When FlyerTalk member dollerman73 was awarded an upgrade to a seat in the premium class cabin, he did something that led to a F seat giveaway!
He felt sorry for a coach-class seatmate who was still putting his stuff in the overhead bins when he had heard the flight attendant offer the upgrade to dollerman73 and allegedly complained loudly about the terrible day he had had, and how he felt he deserved the seat in the premium class cabin instead.
Fighting the urge to not reward what dollerman73 rightfully felt was bad behavior, he offered the upgrade anyway to the upset man, who immediately bolted for the premium class seat originally awarded to dollerman73. without any expression of appreciation whatsoever — not even a “thank you.”
As a result of this incident, dollerman73 may never again offer a fellow passenger a premium-class seat in which he secured.
What would you do, and how would you have handled this situation?
Before you answer this question, consider the completely opposite results that FlyerTalk member CJKatl experienced and related when giving up a premium-class seat to a man — first using a wheelchair and then a cane — and being appreciated and rewarded for that good deed…
Companion Upgrade Policy Change on US Airways Pertaining to Passengers Not Traveling on the Same Record
The Gate recently received correspondence from a reader commenting on a change in the companion upgrade policy quietly implemented by US Airways:
Have you heard of the new HORRIBLE change in the companion policy for upgrades on US? Their companion upgrade policy was one of the reasons we fly US as much as we do to get our kids/family travel companions upgraded one adult and one child upgraded per flight. But on 3/4/10, they amended their policy, WITHOUT NOTIFYING ANYONE, to disallow companion upgrades if the travelers are not in the same record. My husband is Chairman, I am Gold, and my two boys are Silver preferred, but we always travel in separate records because my husband has to come back earlier for work on most trips. So now, due to logistics, and ONLY logistics of booking arrangements, we cannot upgrade our kids as early as ourselves.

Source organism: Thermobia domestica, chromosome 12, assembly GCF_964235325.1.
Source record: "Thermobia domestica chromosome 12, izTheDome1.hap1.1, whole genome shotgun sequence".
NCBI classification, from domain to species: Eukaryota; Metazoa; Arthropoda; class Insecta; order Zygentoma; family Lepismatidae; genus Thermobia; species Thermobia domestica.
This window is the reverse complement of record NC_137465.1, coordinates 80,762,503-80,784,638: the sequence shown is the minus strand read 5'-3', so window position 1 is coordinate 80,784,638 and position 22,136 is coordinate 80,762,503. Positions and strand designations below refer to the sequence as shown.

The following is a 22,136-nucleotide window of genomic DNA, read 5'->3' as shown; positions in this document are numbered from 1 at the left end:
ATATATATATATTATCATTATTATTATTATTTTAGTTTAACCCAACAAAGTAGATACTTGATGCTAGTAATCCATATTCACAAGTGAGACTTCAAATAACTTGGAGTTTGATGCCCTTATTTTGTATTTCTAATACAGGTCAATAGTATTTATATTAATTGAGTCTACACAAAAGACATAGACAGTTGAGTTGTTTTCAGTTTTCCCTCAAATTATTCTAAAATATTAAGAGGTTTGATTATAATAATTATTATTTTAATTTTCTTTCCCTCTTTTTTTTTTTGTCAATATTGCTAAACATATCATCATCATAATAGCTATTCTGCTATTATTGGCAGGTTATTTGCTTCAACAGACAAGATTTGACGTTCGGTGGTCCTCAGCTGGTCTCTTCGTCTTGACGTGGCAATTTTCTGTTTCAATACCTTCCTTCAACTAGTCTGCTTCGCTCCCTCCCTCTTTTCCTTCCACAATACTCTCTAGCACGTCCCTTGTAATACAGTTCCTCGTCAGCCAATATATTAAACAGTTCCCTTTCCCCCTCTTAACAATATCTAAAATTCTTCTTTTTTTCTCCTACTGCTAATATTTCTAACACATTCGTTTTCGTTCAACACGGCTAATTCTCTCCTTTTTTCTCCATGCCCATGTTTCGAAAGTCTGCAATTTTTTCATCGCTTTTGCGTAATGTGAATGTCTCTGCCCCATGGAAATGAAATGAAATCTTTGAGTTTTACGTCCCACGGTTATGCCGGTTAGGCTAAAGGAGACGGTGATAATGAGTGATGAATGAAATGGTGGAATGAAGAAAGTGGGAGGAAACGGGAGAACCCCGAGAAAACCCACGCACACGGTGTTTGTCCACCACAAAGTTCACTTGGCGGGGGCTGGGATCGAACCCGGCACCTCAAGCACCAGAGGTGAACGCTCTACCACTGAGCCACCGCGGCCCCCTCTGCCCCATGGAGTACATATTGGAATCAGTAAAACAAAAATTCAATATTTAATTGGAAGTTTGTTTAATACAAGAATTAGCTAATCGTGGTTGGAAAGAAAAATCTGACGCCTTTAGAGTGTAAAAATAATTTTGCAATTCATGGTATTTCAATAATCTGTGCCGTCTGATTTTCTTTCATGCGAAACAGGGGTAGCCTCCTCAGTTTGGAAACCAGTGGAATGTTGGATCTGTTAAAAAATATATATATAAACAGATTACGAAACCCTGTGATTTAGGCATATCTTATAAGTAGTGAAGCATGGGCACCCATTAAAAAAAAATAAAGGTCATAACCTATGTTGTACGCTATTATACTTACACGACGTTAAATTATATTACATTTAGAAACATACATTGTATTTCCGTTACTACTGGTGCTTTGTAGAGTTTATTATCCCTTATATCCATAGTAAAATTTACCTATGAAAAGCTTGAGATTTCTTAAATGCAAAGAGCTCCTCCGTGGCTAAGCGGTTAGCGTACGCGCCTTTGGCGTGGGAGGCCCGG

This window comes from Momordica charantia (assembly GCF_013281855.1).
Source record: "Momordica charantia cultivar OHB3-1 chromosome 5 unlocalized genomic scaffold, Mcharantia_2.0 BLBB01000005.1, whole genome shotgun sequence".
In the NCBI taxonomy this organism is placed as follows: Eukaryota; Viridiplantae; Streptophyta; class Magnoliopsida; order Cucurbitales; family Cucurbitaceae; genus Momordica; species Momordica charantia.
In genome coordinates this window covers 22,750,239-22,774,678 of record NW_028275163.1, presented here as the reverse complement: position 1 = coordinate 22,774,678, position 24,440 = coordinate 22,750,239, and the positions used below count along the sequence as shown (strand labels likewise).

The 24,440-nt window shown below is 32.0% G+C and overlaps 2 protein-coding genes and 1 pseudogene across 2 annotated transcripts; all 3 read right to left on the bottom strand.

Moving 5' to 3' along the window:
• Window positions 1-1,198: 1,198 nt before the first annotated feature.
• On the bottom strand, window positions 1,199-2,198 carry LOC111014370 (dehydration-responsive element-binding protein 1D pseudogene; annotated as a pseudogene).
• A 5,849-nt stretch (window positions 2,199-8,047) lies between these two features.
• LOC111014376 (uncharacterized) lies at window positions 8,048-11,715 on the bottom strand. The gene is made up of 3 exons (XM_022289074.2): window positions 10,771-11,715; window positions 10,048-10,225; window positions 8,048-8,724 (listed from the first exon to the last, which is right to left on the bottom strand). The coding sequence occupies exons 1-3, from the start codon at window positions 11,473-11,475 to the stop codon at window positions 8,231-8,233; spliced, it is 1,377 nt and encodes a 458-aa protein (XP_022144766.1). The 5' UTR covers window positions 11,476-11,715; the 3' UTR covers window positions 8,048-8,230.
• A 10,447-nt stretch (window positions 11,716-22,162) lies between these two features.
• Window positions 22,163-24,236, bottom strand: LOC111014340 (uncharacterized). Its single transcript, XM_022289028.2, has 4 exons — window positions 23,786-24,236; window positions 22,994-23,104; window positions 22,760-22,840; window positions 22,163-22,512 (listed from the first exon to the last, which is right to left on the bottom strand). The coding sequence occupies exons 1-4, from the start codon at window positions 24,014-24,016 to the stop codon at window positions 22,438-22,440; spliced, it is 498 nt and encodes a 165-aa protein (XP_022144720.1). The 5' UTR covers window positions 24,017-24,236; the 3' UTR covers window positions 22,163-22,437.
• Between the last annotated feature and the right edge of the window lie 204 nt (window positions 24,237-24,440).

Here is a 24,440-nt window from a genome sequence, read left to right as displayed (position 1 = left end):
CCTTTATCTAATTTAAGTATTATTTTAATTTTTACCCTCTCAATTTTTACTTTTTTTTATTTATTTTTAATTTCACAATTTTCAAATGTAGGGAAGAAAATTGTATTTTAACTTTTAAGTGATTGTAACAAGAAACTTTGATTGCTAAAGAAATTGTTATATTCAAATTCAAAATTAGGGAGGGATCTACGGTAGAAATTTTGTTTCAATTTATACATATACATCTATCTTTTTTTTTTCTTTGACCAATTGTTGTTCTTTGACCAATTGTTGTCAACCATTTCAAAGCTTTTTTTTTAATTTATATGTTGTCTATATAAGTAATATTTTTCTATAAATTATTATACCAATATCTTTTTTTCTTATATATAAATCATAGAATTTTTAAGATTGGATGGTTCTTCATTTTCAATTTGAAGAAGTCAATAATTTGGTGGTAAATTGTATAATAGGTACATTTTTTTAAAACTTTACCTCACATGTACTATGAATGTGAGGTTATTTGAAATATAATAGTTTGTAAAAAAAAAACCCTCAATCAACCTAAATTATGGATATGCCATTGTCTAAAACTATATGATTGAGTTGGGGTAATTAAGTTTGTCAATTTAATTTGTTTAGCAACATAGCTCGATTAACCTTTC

What are your thoughts here? I would LOVE to see the policy reverted back to how it was before.
Although some FlyerTalk members appear to be happy with this new policy, others seem to be as angry about the lack of announcement by US Airways pertaining to the change in the companion upgrade policy as they are regarding the policy itself. In fact, at least one FlyerTalk member has called for a Companion Upgrade Letter Writing Campaign – Action Needed.
Echoing the reader who wrote in to us, what are your thoughts? Please post your comments regarding this issue. Thank you in advance.
How is it possible to get an Intl upgrade to First from a Coach T purchased seat?
Just read the story as told by FlyerTalk member performancefitness, with useful and handy tips and tricks on just how to achieve what is arguably the ultimate in upgrade success on an airline flight.
By the way, as a bonus, whether you get upgraded or not, you may earn miles — including elite qualifying miles for status — for all of the purchased economy-class seats, depending on the frequent flier loyalty program.
Could you imagine someone complaining about an airline being too generous with upgrades? Does that action not seem sacrilegious for a FlyerTalk member?
Well, that is exactly what FlyerTalk member Buster CT1K says when stating that Delta is too generous with upgrades!